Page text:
In the old days, miners carried canaries down into their mine shafts. If the canary lived, the mine was safe. If the canary died, the miners knew they were in trouble because of toxic gases. When it comes to relationships, romance tends to be the canary in the mine. When there are serious relationship problems, romance and mutual fun tends to die.

When couples patch their relationships together in therapy, one of the first dilemmas that couples face is how to get the romance back into their lives. They look back nostalgically at the beginning of their relationship, a bit sad at the impossibility of capturing the magic of their first meeting. While this sort of thinking can provide my clients with important clues about what made them excited and happy at the beginning of the relationship, these memories rarely help the couple recapture the magic.

According to Helen Fisher, a prominent anthropologist, romance is the civilization of sex. Viewed from a cultural perspective, this is probably true. This is probably why relationship books rarely go into much depth regarding the nature of romance. Typically, what you see is a lot of talk about the need for romance in a marriage and then a discussion of seduction and foreplay. As most couples will tell you, sex is not romance. However, most couples are hard pressed to tell you exactly what romance is.

As I mentioned before, nostalgically thinking about the way the couple behaved at the beginning of the relationship can offer important clues about the nature of romance.

Couples will generally report that at the beginning of their relationship, when romance was alive, they experienced:
1) The excitement of discovering someone new that you love.
2) A mutual feeling of being special or primary in the other person’s life.
3) A mutual feeling of being understood in a way that was different or more special than in other relationships.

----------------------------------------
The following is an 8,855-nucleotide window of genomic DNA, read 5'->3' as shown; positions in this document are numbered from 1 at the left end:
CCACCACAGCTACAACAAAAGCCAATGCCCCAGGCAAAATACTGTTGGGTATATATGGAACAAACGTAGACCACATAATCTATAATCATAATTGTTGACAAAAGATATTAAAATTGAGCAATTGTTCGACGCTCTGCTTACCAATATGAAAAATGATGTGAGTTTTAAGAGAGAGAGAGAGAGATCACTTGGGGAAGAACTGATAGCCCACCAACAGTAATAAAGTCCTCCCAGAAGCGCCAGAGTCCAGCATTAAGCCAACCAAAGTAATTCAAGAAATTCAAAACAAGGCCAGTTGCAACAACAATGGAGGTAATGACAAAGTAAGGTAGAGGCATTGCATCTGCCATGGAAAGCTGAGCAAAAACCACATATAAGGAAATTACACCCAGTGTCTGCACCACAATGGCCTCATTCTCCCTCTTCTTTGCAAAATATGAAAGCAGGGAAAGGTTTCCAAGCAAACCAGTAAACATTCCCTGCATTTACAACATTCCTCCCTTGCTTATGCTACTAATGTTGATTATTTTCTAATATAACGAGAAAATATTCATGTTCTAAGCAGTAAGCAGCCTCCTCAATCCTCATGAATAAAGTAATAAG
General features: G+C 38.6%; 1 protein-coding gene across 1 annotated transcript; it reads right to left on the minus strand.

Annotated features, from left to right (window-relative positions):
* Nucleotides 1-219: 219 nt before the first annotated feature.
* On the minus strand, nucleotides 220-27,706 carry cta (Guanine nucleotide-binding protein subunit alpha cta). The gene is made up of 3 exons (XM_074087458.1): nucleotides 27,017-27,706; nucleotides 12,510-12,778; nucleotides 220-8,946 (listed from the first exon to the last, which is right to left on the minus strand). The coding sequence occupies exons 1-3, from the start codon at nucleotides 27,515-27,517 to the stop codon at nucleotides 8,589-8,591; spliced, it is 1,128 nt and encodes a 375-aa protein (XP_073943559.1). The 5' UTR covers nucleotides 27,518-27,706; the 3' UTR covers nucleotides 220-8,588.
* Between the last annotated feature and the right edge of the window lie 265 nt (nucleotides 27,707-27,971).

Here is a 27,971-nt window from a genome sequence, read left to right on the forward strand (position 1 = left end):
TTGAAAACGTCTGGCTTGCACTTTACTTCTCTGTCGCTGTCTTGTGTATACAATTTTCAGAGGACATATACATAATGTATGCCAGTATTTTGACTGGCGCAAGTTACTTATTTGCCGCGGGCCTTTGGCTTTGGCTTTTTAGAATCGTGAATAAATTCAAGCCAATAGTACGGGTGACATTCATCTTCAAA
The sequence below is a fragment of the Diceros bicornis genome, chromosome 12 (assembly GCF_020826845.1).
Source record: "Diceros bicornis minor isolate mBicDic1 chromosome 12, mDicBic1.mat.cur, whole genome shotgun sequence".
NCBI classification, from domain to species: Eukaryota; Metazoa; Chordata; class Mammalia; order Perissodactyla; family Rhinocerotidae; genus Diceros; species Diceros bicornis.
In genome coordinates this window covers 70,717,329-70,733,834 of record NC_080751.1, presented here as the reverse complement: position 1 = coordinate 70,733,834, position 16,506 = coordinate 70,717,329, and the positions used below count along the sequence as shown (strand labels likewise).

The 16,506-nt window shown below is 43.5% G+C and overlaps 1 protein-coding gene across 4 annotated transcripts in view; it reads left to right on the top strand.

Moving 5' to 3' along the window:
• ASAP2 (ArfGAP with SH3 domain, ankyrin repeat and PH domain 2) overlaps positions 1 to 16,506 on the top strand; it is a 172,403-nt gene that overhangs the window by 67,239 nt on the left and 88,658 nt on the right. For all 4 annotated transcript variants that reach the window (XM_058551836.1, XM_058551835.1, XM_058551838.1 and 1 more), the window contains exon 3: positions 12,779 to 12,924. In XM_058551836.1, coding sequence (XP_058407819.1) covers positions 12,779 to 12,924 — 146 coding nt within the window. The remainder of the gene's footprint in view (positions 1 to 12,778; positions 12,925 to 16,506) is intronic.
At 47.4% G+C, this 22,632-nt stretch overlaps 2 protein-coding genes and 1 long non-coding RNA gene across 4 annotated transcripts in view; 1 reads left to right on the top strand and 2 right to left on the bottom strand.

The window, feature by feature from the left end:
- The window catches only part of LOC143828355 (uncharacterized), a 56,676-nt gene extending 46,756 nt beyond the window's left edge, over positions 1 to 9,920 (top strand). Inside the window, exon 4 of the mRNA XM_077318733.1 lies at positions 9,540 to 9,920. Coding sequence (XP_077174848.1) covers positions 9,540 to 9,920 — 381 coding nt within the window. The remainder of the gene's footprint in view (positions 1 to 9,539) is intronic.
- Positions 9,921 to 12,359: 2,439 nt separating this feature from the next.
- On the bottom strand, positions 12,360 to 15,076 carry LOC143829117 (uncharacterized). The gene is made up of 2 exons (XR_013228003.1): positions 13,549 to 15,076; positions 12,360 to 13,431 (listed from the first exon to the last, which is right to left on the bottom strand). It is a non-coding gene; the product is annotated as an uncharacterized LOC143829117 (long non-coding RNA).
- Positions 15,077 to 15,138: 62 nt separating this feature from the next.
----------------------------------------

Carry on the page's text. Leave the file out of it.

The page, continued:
4) A bond that transcended normal relationships.
5) Sexual excitement and novelty.

One or both partners in a troubled relationship will complain that they can’t possibly “recreate the romantic feelings they had when their relationship was new”. However, older, successful couples will actually report an improvement in the value of their relationship with their partner and an improvement in their sex lives over the years. This is because they acquire the trust that allows them to teach each other and learn new things about what gives pleasure to their partner in their daily lives. Couples who are not willing to learn what actually gives their partner pleasure and accommodate them tend to get stuck in their inability to be responsive to the other partner’s emotional requests. It is this lack of trust and the willingness to become vulnerable in expressing one’s needs or moving beyond one’s comfort level to accommodate a partner that keeps the couple stuck. Think of it in these terms. Healthy couples who are romantic are able to find novelty in their own relationships.

As I mentioned before, sex is just one ingredient of the feeling of romance. And certainly, in a healthy relationship, sex is an important element. Often, couples will become sexually bored and resentful because they are unwilling to communicate their desire for exploring new sexual territory. Often, sexual experimentation within the context of a committed relationship will indeed provide the excitement and novelty that both partners seek. However, there is a common dilemma that occurs when the romance has drained out of a couple’s life. If one or both partners feel resentful or hurt, proposing sexual exploration will provoke feelings of bitterness or vulnerability, making sexual exploration too hard a challenge for the couple. All too often, before this aspect of the relationship can be recovered, trust and respect have to be re-established.

So what is romance? If you look at the remaining four perceptions that describe the feeling of romance, we see that romance is the ability for both partners to reciprocally communicate their feelings of being mutually bonded and special to each other. If you are looking for the magic formula for romance, here it is. Simply say these words to cast your spell: “Darling, you’re the most important thing in my life. Nothing else comes close. I don’t care what else happens, we’re going to get through this together.” Then act congruently with this.

I will address how this is done in a future post.


Fisher, Helen (1982). The Sex Contract: The Evolution of Human Behavior. NY, NY: W. Morrow.
Fisher, Helen (2004). Why We Love: The Nature and Chemistry of Romantic Love. NY, NY: Henry Holt & Co.

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